Why Remix Competitions Are a Waste of Time - What You Should Focus On Instead

Why Remix Competitions Are a Waste of Time

The complete guide on how you should spend your time as a producer

by Voclio

Posted on November 3rd, 2019


Remix competitions are lucrative. They offer things that every producer wants. Cool gear, cash, attention from labels, and most importantly - hope. In the back of every producer's mind is the thought that just maybe, you’ll win a remix competition, the song will go viral, you’ll get signed, and your career will take off.

Seem's easy right?

The sad reality is that this dream rarely happens. Your odds of winning any given competition are low to begin with. But even if you do win, the number of songs and artists that “blow up” from winning a remix competition are slim to none.

Sure you might pick up some cool gear and a few hundred bucks. But at the end of the day, you could have spent your time doing a lot more productive things to further your career.

In this article, we’ll discuss 5 reasons why remix competitions are a waste of time and what you should focus on instead.


5 Reasons Why Remix Competitions Are a Waste of Time

1. Exposure isn't what it's cracked up to be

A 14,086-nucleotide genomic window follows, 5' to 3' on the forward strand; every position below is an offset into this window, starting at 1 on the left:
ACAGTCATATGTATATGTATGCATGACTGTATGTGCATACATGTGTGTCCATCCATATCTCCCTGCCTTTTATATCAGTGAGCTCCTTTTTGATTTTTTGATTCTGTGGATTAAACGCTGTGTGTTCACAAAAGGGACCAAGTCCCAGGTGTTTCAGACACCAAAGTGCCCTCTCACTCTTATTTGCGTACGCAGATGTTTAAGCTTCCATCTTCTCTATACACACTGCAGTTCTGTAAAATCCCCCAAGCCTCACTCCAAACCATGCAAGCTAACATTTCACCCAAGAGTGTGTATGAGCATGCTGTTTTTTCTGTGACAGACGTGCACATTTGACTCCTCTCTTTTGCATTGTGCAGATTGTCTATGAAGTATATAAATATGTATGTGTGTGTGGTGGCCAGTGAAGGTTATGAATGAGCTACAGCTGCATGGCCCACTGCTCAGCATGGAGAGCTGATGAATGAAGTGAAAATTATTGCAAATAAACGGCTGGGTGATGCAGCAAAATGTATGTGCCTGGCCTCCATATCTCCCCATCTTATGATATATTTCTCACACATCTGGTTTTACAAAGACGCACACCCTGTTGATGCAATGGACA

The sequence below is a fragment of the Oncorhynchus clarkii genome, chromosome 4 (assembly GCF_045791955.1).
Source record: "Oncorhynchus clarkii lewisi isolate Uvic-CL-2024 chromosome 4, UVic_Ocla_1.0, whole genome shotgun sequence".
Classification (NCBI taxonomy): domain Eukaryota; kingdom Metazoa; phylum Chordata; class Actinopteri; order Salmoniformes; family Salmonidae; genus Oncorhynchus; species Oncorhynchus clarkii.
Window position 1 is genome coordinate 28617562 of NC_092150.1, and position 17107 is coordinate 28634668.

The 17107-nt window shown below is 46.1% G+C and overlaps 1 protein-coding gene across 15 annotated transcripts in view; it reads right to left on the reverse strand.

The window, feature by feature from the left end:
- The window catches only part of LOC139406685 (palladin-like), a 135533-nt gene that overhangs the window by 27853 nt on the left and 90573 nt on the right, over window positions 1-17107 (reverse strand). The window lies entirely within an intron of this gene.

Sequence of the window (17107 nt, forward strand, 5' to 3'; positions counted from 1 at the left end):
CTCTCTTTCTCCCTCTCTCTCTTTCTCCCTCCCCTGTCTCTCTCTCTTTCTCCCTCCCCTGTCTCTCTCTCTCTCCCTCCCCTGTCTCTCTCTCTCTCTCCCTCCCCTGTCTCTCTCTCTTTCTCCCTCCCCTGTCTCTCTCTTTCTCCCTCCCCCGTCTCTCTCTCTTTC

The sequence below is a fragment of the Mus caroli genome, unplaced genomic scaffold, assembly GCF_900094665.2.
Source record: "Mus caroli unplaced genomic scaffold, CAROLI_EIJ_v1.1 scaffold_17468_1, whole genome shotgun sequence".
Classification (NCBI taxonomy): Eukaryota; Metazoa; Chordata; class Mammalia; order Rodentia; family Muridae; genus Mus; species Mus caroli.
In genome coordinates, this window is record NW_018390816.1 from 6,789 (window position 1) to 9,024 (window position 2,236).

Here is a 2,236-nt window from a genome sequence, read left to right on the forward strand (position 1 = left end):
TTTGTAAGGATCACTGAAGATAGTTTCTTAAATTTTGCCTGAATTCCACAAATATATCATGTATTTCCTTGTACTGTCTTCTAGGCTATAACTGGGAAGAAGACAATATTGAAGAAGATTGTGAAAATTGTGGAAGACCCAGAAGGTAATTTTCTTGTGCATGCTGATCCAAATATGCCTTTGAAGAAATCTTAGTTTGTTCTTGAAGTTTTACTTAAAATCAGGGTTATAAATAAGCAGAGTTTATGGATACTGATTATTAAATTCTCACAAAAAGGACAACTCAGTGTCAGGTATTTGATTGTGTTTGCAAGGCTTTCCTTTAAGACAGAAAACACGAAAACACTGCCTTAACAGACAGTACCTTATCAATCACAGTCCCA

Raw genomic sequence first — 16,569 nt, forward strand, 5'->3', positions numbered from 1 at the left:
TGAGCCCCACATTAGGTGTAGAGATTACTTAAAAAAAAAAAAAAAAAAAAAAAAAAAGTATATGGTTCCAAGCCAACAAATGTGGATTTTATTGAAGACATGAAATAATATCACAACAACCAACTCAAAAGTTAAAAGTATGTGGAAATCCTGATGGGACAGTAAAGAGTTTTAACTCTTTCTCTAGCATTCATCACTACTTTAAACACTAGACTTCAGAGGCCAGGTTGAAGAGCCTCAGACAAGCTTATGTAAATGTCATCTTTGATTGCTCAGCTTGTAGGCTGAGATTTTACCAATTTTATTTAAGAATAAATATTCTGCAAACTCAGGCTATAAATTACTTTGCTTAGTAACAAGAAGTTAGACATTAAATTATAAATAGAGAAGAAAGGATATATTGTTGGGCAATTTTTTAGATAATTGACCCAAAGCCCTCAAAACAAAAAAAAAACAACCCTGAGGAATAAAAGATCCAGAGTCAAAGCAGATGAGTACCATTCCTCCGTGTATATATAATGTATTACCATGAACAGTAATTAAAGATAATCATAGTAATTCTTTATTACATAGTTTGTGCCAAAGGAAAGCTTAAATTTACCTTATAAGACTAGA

Remix competitions often provide social media exposure to winners. However, most of the time this just consists of one underwhelming post that maybe a few thousand people will actually see. A few hundred, if you're lucky, will click to hear your remix. And then maybe 20-30 people will give you a follow. Let’s look at a few examples.

One of Splice’s biggest competitions in the last few months was for Hayden James’ track “Nowhere To Go”. Over 6k producers downloaded the stems. The grand prize winner got a few prizes including an official release with Hayden James. The winner was a small producer out Melbourne, Australia, Max Glyde. Hear his remix here.

His remix was released on Hayden James YouTube channel (49k subscribers) a week ago. It was also released on Spotify a part of Hayden James and Future Classic’s remix EP about a month ago. So far it’s garnered just over 450 plays on YouTube and 1,600 on Spotify. In fact, the most successful remixes were by Dom Dolla and Michael Calfan. Two decent sized artists that weren’t even a part of the competition but had more success due to having their own fanbase.

Now let’s look at one of wavo’s recent contests. Tritional does a lot of remix competitions through wavo and they are usually pretty popular. The most recent competition was for their track Medicine. The competition was won by a producer named Alpha Code, who came up with a really great remix for the track. Hear it here.